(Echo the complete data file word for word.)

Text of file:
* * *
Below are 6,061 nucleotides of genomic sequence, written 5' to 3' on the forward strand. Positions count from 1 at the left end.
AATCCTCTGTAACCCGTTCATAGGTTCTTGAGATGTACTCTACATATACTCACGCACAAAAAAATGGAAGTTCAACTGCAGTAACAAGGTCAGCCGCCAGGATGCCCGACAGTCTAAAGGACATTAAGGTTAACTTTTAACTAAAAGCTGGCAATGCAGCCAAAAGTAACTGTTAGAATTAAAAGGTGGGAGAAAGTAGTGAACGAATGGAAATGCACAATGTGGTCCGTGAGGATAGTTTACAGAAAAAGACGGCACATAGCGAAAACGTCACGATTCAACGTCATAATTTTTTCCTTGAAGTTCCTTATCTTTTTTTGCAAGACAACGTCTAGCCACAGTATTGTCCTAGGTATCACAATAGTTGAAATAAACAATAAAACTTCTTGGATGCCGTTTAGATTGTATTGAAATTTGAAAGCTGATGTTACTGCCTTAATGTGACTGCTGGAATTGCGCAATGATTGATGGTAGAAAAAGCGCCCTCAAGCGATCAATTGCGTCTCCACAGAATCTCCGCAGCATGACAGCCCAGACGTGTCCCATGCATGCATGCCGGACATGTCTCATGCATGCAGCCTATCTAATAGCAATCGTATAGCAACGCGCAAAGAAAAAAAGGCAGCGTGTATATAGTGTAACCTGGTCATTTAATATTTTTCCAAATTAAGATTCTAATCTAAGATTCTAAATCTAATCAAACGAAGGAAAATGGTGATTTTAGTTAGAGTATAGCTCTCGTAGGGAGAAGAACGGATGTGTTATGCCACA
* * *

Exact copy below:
Below are 6,061 nucleotides of genomic sequence, written 5' to 3' on the forward strand. Positions count from 1 at the left end.
AATCCTCTGTAACCCGTTCATAGGTTCTTGAGATGTACTCTACATATACTCACGCACAAAAAAATGGAAGTTCAACTGCAGTAACAAGGTCAGCCGCCAGGATGCCCGACAGTCTAAAGGACATTAAGGTTAACTTTTAACTAAAAGCTGGCAATGCAGCCAAAAGTAACTGTTAGAATTAAAAGGTGGGAGAAAGTAGTGAACGAATGGAAATGCACAATGTGGTCCGTGAGGATAGTTTACAGAAAAAGACGGCACATAGCGAAAACGTCACGATTCAACGTCATAATTTTTTCCTTGAAGTTCCTTATCTTTTTTTGCAAGACAACGTCTAGCCACAGTATTGTCCTAGGTATCACAATAGTTGAAATAAACAATAAAACTTCTTGGATGCCGTTTAGATTGTATTGAAATTTGAAAGCTGATGTTACTGCCTTAATGTGACTGCTGGAATTGCGCAATGATTGATGGTAGAAAAAGCGCCCTCAAGCGATCAATTGCGTCTCCACAGAATCTCCGCAGCATGACAGCCCAGACGTGTCCCATGCATGCATGCCGGACATGTCTCATGCATGCAGCCTATCTAATAGCAATCGTATAGCAACGCGCAAAGAAAAAAAGGCAGCGTGTATATAGTGTAACCTGGTCATTTAATATTTTTCCAAATTAAGATTCTAATCTAAGATTCTAAATCTAATCAAACGAAGGAAAATGGTGATTTTAGTTAGAGTATAGCTCTCGTAGGGAGAAGAACGGATGTGTTATGCCACA